Will the Recession Postpone Your (Next) Pregnancy?

Filed under: Work Life

pregnant womanMortgage payments ballooning out of control. Companies laying off thousands and thousands of employees. Bank presidents marching before Congress and pleading for more and more money to bail them out.

Sounds like a terrible time to have a kid, doesn't it?

In times like these, the birth rate typically takes a dip, says The New York Times, which cited the Great Depression and the 1976 energy crisis as two examples of eras where the number of births declined. Will the current recession be the next baby bust?

If word on the street is any indication, the answer is a decided yes. Not only is pregnancy expensive, the economy is also taking its toll on relationships; marriages are strained as prospective parents wait to be laid off while keeping one wary eye on the dwindling balance in their bank account. That kind of stress seeps into every aspect of a relationship -- including the bedroom.

Less sex? Do the math.

What about couples who need a little help? Guess what -- infertility treatments are very pricey, even with health insurance. And adoption? Fees for for an international adoption typically start at $20,000, according to the Adoptive Families 2008 Adoption Guide. Even if you plan to adopt domestically, you're looking at up to $15,000.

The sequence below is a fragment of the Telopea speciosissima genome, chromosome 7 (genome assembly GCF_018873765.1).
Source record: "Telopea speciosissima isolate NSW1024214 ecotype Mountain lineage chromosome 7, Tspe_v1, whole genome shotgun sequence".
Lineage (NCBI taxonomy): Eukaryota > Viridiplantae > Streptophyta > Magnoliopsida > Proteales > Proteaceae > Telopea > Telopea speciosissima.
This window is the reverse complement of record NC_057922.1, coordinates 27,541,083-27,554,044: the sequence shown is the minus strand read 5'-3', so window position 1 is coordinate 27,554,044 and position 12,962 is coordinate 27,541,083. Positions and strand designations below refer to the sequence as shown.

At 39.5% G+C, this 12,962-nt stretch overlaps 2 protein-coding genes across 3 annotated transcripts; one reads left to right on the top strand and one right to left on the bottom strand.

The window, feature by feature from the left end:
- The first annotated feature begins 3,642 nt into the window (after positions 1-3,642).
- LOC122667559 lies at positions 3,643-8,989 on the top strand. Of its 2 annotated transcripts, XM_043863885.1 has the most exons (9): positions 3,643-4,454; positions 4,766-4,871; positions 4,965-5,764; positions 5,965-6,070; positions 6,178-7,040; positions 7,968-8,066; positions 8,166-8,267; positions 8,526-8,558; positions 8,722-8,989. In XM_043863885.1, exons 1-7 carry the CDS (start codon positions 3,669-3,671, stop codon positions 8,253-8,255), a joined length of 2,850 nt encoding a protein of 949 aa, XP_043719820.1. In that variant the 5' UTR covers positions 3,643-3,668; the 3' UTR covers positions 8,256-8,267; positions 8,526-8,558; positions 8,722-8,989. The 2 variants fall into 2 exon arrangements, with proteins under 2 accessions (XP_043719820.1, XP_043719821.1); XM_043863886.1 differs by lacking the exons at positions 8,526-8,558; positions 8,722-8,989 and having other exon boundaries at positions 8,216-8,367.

Fewer natural pregnancies, fewer assisted pregnancies and fewer adoptions mean that more and more families will have less and less children. (Excluding, of course octuplet mom Nadya Suleman or The Duggars.) Or that others won't have any at all.

My husband and I decided to have a second child in November 2007, when the financial climate was balmy. When our son was born in August, gas was more than $4 a gallon and we cringed every time we got the mail, just waiting for that huge hospital bill.

And here's the kicker: we're card-carrying members of the "creative class" -- my husband is a full-time grad student and I'm a writer. At the time, we were on our way to financial stability. Not anymore. Today my son has fewer advantages than his sister did. Less money means no "Mommy and Me" class, no designer baby clothes and generic diapers and wipes.

Oh, we had big plans for our kids, including music lessons, science camp and private colleges. Now, if we're lucky, its a day program at the YMCA. I think about this when I'm stuffing the baby into pajamas way too small for him, hoping to eek out just one more month before we have to go buy new clothes. At Wal-Mart, mind you, not at a fancy baby boutique or even Baby Gap. But would I trade a bigger bank account for my son? Never.

Would I hesitate to make the same decision now? I don't want to think so. The recession is (I hope) finite. And even if it isn't, I wouldn't want to look back with regret because I traded a fat wallet for one less smile at my dinner table.

Will the recession postpone your pregnancy plans? Why or why not? Is it irresponsible to bring a baby into the world during these uncertain times?

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AdviceMama Says:
Start by teaching him that it is safe to do so.